The best pieces of writing don’t flow effortlessly out of the pen (or keyboard) without some crucial steps engaging the brain. Teach your student to approach the rather amorphous task of writing, one step at a time. First, prewriting involves brainstorming and outlining ideas before beginning a draft. The beauty of prewriting is that it can be done anywhere and at any time—ideas may pop up when the student least expects them. The next step, drafting, means capturing ideas in an approximate, “pretty good” form, while revision requires polishing the piece’s content, style, organization, and mechanics. To help a student suffering from writer’s block, walk through the prewriting stage together, moving steadily from the spark of an idea to the rough outline and then to an expanded outline with specific useful examples. 

Use a Check Sheet

To turn the fuzzy task of evaluating an essay into a more objective, goal-oriented task, try using a check sheet of elements you’re looking for in the finished essay. My own rubrics include sections for content, organization, style, and mechanics. Content means having enough “meat” and examples to develop the topic sufficiently. Organization involves inclusion of thesis statements, topic sentences, and transitions. Style encompasses sentence variety, smoothness of phrases, and adding “sparkle” with elements such as “-ly” words and strong verbs and nouns. Finally, mechanics deals with the proper use of grammar, punctuation, spelling, and capitalization. Remember that young writers will always make mistakes in these areas. Focus on what they are saying and how they are organizing their thoughts.

Insert Variety

The younger the student, the more important it is to experiment with creative fiction, journal entries (real-life or writing as a fictional character), mini-mysteries, letters, and other fun genres to add different “food groups” to their writing plate.  You can even have your student write a “how-to” essay: students will enjoy showing off their knowledge of cooking scrambled eggs, creating a virtual background for Zoom, or climbing a tree!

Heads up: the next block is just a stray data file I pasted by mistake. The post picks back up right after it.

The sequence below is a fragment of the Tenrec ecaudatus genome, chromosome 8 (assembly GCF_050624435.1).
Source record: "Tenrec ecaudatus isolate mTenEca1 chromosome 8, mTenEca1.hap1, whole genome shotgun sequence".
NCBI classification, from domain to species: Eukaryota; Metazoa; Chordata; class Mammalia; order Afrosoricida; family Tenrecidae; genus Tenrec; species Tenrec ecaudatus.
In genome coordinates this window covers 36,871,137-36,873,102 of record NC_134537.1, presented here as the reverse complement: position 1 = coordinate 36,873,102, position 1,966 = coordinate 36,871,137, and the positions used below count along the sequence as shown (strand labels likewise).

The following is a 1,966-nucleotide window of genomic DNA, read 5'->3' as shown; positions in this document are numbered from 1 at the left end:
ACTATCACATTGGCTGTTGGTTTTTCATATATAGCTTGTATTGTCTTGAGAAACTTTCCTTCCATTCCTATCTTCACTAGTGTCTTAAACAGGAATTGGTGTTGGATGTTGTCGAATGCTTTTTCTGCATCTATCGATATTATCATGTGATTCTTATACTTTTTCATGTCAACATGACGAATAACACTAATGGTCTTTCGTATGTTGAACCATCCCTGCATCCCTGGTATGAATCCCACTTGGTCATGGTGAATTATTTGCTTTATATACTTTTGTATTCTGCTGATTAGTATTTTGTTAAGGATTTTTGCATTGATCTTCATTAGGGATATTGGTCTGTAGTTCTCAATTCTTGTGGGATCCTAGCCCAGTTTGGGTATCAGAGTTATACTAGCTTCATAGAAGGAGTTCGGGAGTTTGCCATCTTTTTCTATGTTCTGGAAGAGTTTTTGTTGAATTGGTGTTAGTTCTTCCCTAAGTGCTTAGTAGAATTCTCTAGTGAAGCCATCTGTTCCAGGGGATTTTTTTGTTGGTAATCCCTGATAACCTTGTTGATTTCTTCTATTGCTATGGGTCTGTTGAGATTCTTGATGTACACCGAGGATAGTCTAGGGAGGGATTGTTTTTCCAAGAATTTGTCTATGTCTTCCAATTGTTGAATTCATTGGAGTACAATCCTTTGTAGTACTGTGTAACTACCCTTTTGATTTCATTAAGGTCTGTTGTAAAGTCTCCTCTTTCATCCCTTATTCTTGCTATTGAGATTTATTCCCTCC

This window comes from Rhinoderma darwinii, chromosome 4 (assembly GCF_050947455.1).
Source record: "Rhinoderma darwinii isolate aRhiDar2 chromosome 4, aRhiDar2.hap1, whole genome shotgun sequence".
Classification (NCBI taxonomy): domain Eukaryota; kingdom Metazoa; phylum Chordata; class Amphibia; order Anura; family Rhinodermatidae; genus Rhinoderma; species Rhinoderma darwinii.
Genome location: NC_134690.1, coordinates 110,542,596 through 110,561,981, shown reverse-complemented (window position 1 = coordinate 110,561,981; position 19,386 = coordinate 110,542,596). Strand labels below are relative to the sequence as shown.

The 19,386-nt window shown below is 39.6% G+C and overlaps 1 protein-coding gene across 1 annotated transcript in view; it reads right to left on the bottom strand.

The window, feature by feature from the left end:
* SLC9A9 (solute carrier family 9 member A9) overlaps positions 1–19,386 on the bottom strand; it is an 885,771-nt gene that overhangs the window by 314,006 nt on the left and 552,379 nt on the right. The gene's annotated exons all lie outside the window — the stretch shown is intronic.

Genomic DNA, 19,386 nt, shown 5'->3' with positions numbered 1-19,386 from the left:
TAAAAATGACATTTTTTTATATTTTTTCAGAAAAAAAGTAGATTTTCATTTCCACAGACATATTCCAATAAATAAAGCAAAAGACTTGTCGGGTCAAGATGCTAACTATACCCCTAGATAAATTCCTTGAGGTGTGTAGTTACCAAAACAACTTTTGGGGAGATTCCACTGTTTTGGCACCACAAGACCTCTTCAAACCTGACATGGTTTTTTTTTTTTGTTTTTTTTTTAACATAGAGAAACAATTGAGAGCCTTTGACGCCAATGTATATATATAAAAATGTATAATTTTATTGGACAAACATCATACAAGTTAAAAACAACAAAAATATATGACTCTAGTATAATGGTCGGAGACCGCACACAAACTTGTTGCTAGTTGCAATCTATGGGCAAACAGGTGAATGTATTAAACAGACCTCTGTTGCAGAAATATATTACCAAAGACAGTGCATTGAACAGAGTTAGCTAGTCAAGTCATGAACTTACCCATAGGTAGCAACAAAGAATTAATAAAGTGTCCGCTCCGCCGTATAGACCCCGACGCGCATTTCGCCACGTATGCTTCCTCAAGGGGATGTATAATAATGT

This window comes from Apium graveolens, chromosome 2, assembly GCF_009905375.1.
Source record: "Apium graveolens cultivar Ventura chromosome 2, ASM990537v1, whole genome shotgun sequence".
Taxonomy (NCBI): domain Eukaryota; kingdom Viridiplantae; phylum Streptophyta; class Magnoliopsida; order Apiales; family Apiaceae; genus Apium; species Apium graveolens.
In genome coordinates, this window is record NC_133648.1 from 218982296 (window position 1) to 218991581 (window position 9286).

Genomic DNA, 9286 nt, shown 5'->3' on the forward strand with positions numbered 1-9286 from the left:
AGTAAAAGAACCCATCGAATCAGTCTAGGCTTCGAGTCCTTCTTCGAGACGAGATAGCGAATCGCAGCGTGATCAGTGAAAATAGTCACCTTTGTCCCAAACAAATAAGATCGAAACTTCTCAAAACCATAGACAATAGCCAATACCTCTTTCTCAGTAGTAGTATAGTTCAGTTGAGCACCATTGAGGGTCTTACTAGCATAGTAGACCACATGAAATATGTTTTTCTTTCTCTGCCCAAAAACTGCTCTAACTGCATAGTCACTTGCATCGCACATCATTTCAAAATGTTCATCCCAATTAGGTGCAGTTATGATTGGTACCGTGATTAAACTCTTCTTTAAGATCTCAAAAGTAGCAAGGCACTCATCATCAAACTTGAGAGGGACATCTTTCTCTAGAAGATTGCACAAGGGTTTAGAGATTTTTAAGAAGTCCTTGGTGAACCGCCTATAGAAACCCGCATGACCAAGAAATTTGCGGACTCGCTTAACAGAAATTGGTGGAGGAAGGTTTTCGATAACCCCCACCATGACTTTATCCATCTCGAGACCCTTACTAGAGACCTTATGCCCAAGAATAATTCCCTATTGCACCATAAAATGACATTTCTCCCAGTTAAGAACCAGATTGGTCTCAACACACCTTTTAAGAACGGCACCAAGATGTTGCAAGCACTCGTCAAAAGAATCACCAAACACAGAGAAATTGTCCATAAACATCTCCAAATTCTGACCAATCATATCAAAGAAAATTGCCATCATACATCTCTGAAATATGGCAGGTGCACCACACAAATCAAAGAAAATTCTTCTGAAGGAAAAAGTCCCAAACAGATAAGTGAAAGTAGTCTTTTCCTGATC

Likewise, whether or not your student demonstrates a flair for writing, discovering practical or artistic applications of the writing craft can make a huge difference in motivation. Writing for newsletters, contests, blogs, or other online venues—as well as crafting real-life letters to loved ones, or pursuing creative poetry—can be a fruitful and fun way to hone skills and to enjoy “being published.”

Use Literature as a Springboard

Uncovering themes, symbols, character traits, and author techniques is a key focus of literature-based essays, and much of this will arise after a lively discussion of the literary work. Begin teaching your students how to use examples and quotations from the book to support points being argued. Instead of just retelling the story, the student should examine how the author communicates themes or develops characters.

Revise, Revise, Revise – But Not Ad Nauseum! And Not in Red Ink!

Diligent revision is the mark of a skillful writer and should be neither skipped nor skimped. But neither should it become a dreaded chore. Work together as needed, teaching your student to proofread essays slowly and deliberately. Seek out mechanical errors, as well as spots where ideas don’t flow logically. Check for lackluster words; change sentences that need variety. One third-grader I once tutored said “revive” instead of “revise,” and indeed, an essay that has been revised has been “revived,” or given new life. This is the time to reinforce style and grammar rules, gently, and with an “I’m on your side” attitude. One more trick: use colorful gel pens for correction—never red—so that it doesn’t look like something bled and died all over the essay.

Finally, Write, Write, Write

One bit of advice that has stayed with me since my own high school years is “The only way to become a good writer is to write, write, write.” While mastery is elusive, improvement is guaranteed if your student keeps practicing and keeps producing. And in the end, encouragement and consistency can be the most effective tools in your writing teacher’s toolbox.

Thank you so much for stopping by, Denise!

If you’re interested in more homeschooling resources, a copy of Homeschooled and Headed for College, or connecting with Denise, please visit her website or pick up her book on Amazon!

Book party for a friend!

In a time when we’re all craving some good news and something fun to do at home, here’s something: a new book release from my friend A.R. Silverberry!

We first met at an author event at the lovely, late Village House of Books (R.I.P.) and swapped fantasy titles. His new collection of original fairy tales, Cerberus: Tales of Magic and Malice releases tomorrow, so he’s touring the Web to promote it! I got to ask him a few questions on the way. Enjoy!

Welcome, A.R.! So tell us: how did you get started writing?

My wife and I were on a fairy tale kick back in 1998, reading them to each other. When we ran out of those, I started checking out Oz books from the library. After a few of those I said to myself, I bet could write one of these. How wrong I was! But I started working on a fantasy, which was never published, and that’s when I got bitten by the writer’s bug.

What draws you to fantasy/fairy tales in particular?